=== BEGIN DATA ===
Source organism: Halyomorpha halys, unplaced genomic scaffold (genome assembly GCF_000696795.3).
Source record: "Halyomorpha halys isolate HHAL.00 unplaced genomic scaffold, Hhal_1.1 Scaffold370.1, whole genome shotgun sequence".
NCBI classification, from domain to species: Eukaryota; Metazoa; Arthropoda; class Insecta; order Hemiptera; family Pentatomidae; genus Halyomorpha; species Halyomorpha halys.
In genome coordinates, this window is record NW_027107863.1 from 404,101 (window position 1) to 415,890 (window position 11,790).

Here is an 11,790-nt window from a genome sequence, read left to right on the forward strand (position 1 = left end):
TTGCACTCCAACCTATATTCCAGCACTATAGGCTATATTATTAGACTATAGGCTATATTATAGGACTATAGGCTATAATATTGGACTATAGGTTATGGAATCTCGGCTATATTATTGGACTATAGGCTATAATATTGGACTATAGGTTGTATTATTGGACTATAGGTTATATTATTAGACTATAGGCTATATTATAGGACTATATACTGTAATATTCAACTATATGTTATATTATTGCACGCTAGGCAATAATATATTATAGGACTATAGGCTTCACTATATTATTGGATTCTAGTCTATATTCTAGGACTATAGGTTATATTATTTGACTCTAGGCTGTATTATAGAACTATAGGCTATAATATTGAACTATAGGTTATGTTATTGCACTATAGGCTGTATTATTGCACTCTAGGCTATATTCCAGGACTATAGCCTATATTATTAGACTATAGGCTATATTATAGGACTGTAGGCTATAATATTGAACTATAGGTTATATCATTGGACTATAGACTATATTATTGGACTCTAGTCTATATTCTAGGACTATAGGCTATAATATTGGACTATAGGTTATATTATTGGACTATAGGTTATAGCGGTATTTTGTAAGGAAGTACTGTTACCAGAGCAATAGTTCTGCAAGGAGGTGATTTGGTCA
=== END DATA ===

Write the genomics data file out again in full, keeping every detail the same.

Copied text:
Source organism: Halyomorpha halys, unplaced genomic scaffold (genome assembly GCF_000696795.3).
Source record: "Halyomorpha halys isolate HHAL.00 unplaced genomic scaffold, Hhal_1.1 Scaffold370.1, whole genome shotgun sequence".
NCBI classification, from domain to species: Eukaryota; Metazoa; Arthropoda; class Insecta; order Hemiptera; family Pentatomidae; genus Halyomorpha; species Halyomorpha halys.
In genome coordinates, this window is record NW_027107863.1 from 404,101 (window position 1) to 415,890 (window position 11,790).

Here is an 11,790-nt window from a genome sequence, read left to right on the forward strand (position 1 = left end):
TTGCACTCCAACCTATATTCCAGCACTATAGGCTATATTATTAGACTATAGGCTATATTATAGGACTATAGGCTATAATATTGGACTATAGGTTATGGAATCTCGGCTATATTATTGGACTATAGGCTATAATATTGGACTATAGGTTGTATTATTGGACTATAGGTTATATTATTAGACTATAGGCTATATTATAGGACTATATACTGTAATATTCAACTATATGTTATATTATTGCACGCTAGGCAATAATATATTATAGGACTATAGGCTTCACTATATTATTGGATTCTAGTCTATATTCTAGGACTATAGGTTATATTATTTGACTCTAGGCTGTATTATAGAACTATAGGCTATAATATTGAACTATAGGTTATGTTATTGCACTATAGGCTGTATTATTGCACTCTAGGCTATATTCCAGGACTATAGCCTATATTATTAGACTATAGGCTATATTATAGGACTGTAGGCTATAATATTGAACTATAGGTTATATCATTGGACTATAGACTATATTATTGGACTCTAGTCTATATTCTAGGACTATAGGCTATAATATTGGACTATAGGTTATATTATTGGACTATAGGTTATAGCGGTATTTTGTAAGGAAGTACTGTTACCAGAGCAATAGTTCTGCAAGGAGGTGATTTGGTCA